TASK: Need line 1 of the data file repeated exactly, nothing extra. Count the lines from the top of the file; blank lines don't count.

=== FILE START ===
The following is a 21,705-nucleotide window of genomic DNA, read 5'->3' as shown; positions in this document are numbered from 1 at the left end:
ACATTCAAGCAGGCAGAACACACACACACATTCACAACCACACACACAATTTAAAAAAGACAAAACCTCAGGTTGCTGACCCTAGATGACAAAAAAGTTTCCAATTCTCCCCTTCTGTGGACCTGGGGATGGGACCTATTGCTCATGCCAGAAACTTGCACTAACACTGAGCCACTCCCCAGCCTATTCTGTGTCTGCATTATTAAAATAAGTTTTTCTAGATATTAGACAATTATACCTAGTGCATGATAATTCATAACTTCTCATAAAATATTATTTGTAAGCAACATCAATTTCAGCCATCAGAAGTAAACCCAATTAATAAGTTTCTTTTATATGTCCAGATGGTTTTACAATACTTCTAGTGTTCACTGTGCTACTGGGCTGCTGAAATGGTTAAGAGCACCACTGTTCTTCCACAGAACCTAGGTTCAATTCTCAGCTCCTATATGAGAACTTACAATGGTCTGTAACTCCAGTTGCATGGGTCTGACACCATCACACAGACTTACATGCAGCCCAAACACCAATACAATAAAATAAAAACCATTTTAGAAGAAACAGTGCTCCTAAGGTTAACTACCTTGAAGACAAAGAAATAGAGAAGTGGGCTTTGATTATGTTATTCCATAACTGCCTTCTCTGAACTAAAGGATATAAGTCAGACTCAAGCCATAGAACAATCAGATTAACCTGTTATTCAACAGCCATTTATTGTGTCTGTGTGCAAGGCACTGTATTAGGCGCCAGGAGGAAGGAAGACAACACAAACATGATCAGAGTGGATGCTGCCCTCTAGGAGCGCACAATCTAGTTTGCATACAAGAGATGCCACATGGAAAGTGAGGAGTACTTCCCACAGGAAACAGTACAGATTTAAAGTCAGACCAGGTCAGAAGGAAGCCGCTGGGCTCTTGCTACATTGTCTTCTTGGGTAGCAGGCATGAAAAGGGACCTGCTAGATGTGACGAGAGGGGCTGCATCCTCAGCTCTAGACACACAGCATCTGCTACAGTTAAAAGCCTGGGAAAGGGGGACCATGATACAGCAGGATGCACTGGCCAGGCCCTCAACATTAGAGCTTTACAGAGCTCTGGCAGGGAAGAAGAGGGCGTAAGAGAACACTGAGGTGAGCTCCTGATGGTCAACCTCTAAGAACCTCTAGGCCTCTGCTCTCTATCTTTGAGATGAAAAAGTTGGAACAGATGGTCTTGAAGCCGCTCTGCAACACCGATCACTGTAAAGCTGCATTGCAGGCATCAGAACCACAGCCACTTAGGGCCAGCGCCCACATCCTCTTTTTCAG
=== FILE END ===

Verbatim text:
The following is a 21,705-nucleotide window of genomic DNA, read 5'->3' as shown; positions in this document are numbered from 1 at the left end: